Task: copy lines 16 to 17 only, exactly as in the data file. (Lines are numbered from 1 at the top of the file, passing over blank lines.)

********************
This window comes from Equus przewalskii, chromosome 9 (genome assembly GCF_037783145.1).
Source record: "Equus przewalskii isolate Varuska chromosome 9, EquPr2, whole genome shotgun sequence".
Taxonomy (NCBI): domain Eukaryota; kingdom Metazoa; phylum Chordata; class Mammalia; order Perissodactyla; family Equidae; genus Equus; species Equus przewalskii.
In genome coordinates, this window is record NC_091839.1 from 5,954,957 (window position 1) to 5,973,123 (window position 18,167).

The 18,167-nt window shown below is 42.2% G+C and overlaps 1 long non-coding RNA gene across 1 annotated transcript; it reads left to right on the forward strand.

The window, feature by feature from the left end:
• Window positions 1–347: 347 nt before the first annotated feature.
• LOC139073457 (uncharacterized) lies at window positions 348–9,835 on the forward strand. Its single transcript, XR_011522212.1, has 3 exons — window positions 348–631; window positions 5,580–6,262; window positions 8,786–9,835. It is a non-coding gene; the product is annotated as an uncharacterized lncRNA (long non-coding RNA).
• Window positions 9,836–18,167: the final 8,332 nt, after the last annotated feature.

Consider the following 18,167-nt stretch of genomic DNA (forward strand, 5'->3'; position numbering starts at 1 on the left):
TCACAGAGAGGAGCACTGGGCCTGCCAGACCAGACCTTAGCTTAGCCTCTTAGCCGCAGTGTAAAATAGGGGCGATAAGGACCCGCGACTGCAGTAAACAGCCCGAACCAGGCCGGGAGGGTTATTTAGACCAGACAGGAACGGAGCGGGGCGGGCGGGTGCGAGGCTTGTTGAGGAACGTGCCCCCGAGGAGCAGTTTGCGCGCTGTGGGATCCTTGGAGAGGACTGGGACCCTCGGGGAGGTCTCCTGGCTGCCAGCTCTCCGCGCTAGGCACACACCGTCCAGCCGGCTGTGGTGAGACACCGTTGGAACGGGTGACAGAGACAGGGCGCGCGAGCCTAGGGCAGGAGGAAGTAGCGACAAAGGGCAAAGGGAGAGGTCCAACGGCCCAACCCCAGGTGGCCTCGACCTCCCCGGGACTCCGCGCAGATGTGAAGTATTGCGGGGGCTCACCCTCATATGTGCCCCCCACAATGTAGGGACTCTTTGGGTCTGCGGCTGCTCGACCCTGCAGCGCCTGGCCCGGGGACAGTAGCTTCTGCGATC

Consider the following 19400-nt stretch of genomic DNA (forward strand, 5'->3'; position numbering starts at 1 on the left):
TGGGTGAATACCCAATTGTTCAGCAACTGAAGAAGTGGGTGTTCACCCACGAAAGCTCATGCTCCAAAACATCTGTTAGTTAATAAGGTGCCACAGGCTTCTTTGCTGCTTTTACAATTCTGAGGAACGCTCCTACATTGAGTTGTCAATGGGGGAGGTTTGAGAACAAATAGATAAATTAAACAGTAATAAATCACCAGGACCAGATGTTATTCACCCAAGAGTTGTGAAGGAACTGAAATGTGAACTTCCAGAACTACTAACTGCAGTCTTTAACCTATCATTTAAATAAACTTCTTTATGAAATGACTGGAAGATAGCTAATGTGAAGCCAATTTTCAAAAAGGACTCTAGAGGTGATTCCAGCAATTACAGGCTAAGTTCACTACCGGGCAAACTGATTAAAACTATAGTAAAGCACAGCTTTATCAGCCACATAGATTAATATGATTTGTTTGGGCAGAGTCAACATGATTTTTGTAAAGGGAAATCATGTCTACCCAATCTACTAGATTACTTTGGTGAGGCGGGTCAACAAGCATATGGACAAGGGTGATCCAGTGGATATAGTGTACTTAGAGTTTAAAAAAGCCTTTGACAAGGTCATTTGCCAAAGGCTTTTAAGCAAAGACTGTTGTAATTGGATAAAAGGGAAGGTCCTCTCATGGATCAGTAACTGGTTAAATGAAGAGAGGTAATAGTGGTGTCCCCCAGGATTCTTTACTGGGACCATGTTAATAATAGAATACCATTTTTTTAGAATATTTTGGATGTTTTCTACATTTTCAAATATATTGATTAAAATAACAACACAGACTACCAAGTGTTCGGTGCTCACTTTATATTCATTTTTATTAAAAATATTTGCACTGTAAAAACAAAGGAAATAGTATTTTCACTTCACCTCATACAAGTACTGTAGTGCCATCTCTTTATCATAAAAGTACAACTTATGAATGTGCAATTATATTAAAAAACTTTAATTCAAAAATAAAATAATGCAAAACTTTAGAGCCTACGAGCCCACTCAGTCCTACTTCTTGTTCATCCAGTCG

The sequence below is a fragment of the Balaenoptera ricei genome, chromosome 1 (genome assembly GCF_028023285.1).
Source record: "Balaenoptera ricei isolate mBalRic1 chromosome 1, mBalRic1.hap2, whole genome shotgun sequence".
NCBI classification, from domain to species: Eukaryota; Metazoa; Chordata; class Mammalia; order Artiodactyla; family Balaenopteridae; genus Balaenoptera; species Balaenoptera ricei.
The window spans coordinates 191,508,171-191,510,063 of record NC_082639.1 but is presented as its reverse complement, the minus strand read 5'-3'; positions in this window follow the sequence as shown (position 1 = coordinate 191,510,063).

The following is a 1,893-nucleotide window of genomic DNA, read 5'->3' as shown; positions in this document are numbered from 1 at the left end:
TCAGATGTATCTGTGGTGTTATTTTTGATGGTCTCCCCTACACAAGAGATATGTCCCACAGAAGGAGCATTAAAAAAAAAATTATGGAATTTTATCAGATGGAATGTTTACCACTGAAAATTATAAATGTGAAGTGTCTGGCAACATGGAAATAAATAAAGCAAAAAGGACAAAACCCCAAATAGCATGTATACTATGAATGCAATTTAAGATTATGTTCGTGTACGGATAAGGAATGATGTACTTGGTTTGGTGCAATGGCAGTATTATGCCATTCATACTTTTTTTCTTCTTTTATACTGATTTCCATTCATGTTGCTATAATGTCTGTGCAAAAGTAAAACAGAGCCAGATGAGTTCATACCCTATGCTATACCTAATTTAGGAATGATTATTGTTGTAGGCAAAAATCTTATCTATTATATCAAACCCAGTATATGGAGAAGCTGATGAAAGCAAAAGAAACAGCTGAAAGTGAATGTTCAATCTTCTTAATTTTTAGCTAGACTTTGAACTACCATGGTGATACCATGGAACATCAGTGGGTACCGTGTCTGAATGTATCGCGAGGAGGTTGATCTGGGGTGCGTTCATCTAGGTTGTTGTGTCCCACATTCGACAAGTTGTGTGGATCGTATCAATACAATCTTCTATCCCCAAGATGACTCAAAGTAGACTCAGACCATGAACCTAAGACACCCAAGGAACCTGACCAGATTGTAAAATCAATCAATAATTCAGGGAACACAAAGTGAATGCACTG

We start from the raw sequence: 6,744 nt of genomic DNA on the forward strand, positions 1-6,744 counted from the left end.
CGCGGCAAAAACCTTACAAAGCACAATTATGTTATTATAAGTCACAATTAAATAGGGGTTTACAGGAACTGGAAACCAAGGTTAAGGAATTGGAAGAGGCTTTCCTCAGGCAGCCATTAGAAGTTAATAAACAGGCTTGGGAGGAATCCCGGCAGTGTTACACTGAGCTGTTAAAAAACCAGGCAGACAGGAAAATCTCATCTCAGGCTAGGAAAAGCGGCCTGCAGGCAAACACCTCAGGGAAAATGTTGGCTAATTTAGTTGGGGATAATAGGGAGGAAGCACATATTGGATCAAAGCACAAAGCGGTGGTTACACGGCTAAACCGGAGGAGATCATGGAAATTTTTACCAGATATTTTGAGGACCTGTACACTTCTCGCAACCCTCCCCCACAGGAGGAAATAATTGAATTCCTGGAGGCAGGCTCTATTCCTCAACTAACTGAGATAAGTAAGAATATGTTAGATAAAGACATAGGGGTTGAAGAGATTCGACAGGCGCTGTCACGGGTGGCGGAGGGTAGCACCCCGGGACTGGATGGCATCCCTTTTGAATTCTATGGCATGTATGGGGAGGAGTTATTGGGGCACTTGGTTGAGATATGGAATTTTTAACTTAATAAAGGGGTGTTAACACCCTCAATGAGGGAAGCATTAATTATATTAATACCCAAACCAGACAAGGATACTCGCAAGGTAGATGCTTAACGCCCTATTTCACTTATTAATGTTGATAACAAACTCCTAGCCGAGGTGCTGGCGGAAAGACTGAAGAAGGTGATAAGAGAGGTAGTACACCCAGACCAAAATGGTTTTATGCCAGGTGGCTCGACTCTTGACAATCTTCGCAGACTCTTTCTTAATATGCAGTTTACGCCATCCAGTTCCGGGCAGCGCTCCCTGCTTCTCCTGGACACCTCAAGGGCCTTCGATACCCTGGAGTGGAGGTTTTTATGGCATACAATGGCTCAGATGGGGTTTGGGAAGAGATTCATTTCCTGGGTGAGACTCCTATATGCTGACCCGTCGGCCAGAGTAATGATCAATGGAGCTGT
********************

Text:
NCBI classification, from domain to species: Eukaryota; Metazoa; Chordata; class Mammalia; order Artiodactyla; family Balaenopteridae; genus Balaenoptera; species Balaenoptera ricei.
The window spans coordinates 191,508,171-191,510,063 of record NC_082639.1 but is presented as its reverse complement, the minus strand read 5'-3'; positions in this window follow the sequence as shown (position 1 = coordinate 191,510,063).